The Kids in Need Foundation is calling for applications for its 2013 grants program. The awards range from $100 to $500 and must be used for classroom projects. To apply for the program, certified pre-K—12 teachers should visit the Foundation’s website by September 30, 2013 and complete an application. Winning teachers must have a project that makes “creative use of common teaching aids, approaches the curriculum from an imaginative angle, or ties non-traditional concepts together for the purpose of illustrating commonalities.” From 300-600 grants are given each year. Check out the guidelines before applying, and examine the sponsor list to select the application that is most relevant to your location, grade level, or preference. Sponsors include: Office Depot Foundation, Office Depot Star Teacher, Ready Steady Go!, Jo-Ann Craft & Fabric Stores (for preK only), Fred Meyer Fund, and VIA Credit Union. The Kids in Need Foundation is a non-profit organization that gives free school supplies to disadvantaged school children and teachers from under-funded schools.
For the Love of Reading
The Comic Book Legal Defense Fund released Raising a Reader! How Comics & Graphic Novels Can Help Your Kids Love to Read, a free resource for educators and parents written by Dr. Meryl Jaffe, with an introduction by Jennifer L. Holm and art by Raina Telgemeier and Matthew Holm. The guide explains the skills that graphic novels offer kids, how to teach reading with comics, and more. Visit www.cbldf.org to download a copy for free.
“Comics are an incredible tool for helping create a genuine love of reading,” noted Holm. “With Raising A Reader!, we set out to create a resource all about what graphic novels offer kids that includes vital information about how to read comics, how to create reading dialogues with them, and how comics are important tools for 21st-century learners.
Día Programming Award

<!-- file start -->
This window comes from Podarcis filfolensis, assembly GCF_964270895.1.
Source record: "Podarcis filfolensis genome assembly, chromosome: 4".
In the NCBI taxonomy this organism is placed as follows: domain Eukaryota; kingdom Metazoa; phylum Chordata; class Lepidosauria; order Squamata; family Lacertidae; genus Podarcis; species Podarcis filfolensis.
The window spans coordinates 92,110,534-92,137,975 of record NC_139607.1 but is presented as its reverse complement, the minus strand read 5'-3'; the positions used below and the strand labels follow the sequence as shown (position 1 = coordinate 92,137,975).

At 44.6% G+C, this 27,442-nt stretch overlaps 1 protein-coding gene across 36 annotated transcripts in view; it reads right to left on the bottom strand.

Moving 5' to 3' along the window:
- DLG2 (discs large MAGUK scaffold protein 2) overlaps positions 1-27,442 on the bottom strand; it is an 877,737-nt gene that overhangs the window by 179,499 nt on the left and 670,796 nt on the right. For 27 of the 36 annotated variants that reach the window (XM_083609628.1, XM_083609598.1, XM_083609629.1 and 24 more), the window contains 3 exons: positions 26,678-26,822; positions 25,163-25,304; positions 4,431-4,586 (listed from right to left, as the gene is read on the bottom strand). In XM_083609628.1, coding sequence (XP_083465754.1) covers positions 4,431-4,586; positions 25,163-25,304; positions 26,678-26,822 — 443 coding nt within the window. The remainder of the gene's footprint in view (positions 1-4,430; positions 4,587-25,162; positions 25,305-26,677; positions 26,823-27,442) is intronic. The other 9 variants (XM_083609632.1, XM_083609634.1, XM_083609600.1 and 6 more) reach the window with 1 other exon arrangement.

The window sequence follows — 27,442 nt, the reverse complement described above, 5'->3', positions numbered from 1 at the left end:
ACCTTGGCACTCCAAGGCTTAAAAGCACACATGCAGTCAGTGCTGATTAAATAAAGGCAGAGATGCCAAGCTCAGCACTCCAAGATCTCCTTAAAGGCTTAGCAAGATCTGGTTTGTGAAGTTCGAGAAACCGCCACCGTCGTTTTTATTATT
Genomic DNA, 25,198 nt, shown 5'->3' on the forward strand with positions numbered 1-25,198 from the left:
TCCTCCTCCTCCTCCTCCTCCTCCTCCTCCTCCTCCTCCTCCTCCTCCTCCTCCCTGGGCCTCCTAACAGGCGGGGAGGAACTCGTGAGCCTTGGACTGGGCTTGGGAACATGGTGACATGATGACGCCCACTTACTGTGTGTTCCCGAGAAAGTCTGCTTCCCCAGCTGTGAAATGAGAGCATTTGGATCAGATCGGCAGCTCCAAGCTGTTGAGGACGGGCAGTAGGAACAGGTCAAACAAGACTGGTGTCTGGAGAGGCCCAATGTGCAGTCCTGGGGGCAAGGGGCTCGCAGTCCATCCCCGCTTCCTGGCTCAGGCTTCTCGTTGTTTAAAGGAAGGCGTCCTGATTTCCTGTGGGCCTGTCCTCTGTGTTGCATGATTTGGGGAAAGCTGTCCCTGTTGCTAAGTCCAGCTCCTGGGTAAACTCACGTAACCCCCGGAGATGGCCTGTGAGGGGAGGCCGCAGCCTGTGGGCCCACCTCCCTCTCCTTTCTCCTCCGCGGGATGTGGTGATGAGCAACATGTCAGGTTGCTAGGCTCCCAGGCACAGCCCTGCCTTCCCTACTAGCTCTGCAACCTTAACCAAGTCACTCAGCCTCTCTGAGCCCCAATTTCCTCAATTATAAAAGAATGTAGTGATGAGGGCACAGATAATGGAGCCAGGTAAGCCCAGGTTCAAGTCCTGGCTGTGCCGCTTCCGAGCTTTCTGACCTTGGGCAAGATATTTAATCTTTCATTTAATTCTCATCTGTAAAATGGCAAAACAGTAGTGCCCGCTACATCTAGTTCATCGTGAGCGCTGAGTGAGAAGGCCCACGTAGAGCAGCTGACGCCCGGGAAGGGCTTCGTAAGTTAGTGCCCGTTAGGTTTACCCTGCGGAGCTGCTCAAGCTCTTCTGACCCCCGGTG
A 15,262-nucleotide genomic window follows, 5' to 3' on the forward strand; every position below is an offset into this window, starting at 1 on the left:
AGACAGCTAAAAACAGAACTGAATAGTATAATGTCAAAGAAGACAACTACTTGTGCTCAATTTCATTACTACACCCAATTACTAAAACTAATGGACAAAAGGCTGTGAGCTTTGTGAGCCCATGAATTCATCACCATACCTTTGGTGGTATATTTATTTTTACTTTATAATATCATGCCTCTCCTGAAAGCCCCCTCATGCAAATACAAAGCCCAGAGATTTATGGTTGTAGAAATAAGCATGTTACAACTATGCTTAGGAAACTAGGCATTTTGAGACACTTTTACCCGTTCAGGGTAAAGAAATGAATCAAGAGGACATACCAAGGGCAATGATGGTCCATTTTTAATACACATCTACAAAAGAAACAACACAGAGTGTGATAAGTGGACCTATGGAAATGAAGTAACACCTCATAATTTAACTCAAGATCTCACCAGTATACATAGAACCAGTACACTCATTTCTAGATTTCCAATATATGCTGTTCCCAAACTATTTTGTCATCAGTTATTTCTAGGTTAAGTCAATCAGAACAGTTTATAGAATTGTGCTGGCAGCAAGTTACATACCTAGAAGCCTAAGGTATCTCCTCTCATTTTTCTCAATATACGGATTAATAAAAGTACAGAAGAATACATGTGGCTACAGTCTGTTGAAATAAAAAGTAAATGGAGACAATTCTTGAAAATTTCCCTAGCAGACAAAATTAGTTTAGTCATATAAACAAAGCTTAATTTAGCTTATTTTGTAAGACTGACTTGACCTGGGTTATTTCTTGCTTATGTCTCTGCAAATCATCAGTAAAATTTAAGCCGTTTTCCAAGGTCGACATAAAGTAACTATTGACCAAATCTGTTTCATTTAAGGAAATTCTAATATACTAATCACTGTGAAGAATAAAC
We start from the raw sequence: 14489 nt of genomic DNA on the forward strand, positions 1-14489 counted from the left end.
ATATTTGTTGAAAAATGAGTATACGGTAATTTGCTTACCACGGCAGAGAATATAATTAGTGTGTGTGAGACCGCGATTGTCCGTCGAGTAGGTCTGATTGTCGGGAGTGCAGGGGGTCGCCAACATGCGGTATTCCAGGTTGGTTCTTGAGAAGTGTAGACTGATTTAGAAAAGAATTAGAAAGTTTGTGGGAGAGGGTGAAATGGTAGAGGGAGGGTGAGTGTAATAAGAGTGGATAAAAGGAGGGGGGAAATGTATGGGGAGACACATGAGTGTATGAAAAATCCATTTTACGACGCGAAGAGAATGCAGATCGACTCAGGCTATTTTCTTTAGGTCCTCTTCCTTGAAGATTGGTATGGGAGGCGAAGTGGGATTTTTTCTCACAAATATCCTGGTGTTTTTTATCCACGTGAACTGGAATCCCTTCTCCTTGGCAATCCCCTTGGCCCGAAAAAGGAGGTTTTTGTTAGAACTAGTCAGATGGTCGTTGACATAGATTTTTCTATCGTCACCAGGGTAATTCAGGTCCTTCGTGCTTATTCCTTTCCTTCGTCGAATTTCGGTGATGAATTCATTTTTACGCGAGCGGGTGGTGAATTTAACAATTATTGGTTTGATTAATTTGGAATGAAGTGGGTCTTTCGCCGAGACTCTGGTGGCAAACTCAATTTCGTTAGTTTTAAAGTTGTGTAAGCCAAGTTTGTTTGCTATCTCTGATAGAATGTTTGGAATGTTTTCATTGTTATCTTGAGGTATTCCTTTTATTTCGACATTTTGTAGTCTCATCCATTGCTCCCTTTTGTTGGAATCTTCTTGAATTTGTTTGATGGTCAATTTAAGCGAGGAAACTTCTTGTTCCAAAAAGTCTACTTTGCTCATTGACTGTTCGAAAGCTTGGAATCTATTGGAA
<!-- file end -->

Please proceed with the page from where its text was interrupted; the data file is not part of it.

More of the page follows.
Applications for the 2013 Estela and Raúl Mora Award are now being accepted by REFORMA, the National Association to Promote Library and Information Services to Latinos and the Spanish-speaking. The award recognizes exemplary programming that celebrates El día de los niños/El día de los libros (Children’s Day, Book Day) or El día de los jóvenes! El día de los libros (Youth Day/Book Day). Día is a nationally recognized initiative that emphasizes the importance of literacy for all children from all backgrounds. Libraries, schools, colleges, museums, and other community organizations can apply for the award. The deadline is August 15, 2013.
The award was established in 2000 by author Pat Mora and her family “to honor their parents and to motivate libraries to celebrate Día.”
Edie Parsons has won the first Karen and Philip Cushman Late Bloomer Award. The award is “for authors over the age of 50 who have not been traditionally published in the children’s literature field.” The award was established by the Cushman’s in association with the Society of Children’s Book Writers and Illustrators (SCBWI). Karen Cushman published her first children’s book, The Midwife’s Apprentice (a 1996 Newbery Medal winner), when she was 53. Parsons is currently looking for a publisher for Mercury Sea, a middle grade fantasy. “The story takes place in a world where alchemy works, crystal ships sail the seas, and the industrial revolution never happened,” noted Parsons in a recent interview. Parsons will receive a $500 award and free tuition to attend any SCBWI conference.